What to do after your offer is accepted

If you’ve reached a point where an offer has been accepted, it can be a huge relief to see your property journey becoming clearer on the horizon.

But the sales process can be a complicated one and also takes time and a great deal of patience from all concerned.

CJ Hole has prepared a step-by-step guide to the completing a property sale, including a look be-hind the scenes of the solicitors which will help you keep on top of your sale or purchase.

Step one: Buyers, finalise your funding

Buyers should always, where possible, have a mortgage lender’s agreement in principle when they start searching for a new home.

Once you've had an offer accepted on a property, it’s time to finalise that agreement and complete your mortgage application.

The lender will complete a valuation of the property to make sure the loan is covered by its value but having your finances in order early on can be a huge weight off the mind.

Step two: Pick your solicitor

A hugely important decision for both the buyer and the seller is choosing a solicitor to look after the process.

Here it can pay to listen to recommendations from others, including family and friends, but your local CJ Hole branch can also help.

What happens during conveyancing?

This can often be the most frustrating aspect of the sale process for both buyers and sellers.

Patience really is the name of the game here, though, as hassling your solicitor generally will have little effect. Remember, as your conveyancer, they are investing a degree of liability in signing off the sale. It’s a legal process and needs to be done with the utmost care and attention. Rushing them helps nobody.

Buyers and sellers, though, can help keep everything on track by supplying information and documentation quickly throughout the process.

1. Title deeds and office copy entries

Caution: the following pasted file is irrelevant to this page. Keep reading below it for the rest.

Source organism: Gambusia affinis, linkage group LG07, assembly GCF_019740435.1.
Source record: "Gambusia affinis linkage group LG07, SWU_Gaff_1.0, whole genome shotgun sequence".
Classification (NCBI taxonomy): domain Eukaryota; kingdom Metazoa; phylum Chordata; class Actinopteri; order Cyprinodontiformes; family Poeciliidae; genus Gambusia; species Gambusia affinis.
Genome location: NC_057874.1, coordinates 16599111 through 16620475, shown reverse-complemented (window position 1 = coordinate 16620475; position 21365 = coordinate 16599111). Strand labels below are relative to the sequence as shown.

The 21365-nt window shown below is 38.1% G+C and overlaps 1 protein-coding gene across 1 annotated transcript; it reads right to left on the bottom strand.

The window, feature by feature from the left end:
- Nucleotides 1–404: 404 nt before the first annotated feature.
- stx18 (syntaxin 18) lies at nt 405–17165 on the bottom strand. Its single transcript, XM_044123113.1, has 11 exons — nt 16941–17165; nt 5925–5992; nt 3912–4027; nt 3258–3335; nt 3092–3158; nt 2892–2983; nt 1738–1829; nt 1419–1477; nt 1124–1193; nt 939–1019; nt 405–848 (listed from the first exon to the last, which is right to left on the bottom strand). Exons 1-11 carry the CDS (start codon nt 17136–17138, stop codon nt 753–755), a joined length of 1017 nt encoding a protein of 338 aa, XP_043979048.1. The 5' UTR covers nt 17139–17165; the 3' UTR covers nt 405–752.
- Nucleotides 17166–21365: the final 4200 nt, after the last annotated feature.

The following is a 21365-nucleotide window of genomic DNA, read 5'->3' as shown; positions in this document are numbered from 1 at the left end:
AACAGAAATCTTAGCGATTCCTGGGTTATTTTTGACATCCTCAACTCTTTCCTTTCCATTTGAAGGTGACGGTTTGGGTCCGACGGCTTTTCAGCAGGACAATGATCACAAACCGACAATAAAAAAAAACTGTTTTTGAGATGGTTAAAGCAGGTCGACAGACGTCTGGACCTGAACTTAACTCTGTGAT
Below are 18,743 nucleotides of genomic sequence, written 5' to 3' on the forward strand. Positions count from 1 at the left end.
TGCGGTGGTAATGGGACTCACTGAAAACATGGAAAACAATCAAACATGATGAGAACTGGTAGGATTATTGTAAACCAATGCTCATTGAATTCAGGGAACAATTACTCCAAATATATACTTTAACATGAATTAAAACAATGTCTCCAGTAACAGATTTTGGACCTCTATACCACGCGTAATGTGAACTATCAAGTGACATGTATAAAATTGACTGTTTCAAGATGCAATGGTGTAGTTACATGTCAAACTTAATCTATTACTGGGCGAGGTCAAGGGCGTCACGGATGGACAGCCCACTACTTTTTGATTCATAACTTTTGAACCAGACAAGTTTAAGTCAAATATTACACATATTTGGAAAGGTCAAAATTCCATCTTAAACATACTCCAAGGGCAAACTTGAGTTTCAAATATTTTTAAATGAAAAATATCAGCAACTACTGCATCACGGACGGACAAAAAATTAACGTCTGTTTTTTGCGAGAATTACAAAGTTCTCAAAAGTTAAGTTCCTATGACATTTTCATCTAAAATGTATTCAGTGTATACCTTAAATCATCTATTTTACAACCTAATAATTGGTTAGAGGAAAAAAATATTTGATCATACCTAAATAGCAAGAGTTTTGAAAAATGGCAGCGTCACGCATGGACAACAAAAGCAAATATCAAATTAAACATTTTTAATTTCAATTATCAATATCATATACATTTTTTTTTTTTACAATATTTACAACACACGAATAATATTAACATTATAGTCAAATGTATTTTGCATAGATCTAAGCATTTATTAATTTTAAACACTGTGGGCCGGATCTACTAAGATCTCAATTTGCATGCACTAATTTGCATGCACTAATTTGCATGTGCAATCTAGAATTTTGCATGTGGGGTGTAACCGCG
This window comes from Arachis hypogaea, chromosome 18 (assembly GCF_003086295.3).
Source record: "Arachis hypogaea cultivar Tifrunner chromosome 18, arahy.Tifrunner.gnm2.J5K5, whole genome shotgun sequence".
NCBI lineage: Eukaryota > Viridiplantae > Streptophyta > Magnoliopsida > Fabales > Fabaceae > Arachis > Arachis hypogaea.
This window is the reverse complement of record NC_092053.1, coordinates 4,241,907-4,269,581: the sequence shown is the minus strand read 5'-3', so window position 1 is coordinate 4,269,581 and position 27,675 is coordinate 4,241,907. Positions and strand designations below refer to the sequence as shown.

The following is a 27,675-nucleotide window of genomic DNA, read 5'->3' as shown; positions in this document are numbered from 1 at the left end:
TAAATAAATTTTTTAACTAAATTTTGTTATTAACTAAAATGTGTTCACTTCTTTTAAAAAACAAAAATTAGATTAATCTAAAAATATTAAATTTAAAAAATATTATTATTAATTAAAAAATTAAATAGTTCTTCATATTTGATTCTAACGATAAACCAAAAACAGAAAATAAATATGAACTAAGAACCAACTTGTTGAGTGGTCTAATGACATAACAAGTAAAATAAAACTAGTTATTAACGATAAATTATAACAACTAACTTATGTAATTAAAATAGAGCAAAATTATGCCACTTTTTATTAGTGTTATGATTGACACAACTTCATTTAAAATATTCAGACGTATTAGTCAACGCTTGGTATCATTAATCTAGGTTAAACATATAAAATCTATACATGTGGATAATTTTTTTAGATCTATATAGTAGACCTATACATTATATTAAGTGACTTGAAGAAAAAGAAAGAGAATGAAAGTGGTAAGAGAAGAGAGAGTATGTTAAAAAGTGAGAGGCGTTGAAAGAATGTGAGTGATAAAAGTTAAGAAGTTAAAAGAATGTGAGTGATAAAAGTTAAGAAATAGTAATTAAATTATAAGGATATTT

Even though it will be clear to the seller that they are the owner of the property being sold, from a legal point of view, further clarification is required.

Both solicitors must be satisfied that ownership is clear and without doubt so they will ask the Land Registry to supply office copy entries or request the title deeds from the seller’s mortgage lender.

2. The contracts

The seller’s side will compile a draft contract for the sale and if the property is owned with a mortgage, they will ask the lender to supply a figure for redemption.

A whole host of documentation, including the draft contract, proof of ownership, fixtures and fittings form and Title Plan, will now be sent to the buyer’s solicitor for approval.

At this stage, the buyer’s solicitor may seek further proof of ownership by inspecting the property register, proprietorship register or charges register.

3. Local authority searches

Searches with the local authority will be undertaken by the buyer’s solicitor on things like planning approval, tree orders and road plans surrounding the property. This can take time as most local authorities experience a backlog of search requests at certain times of the year.

4. Enquiries from the buyer

Sellers can help keep the process ticking along here by supplying crucial information quickly to their solicitor when required.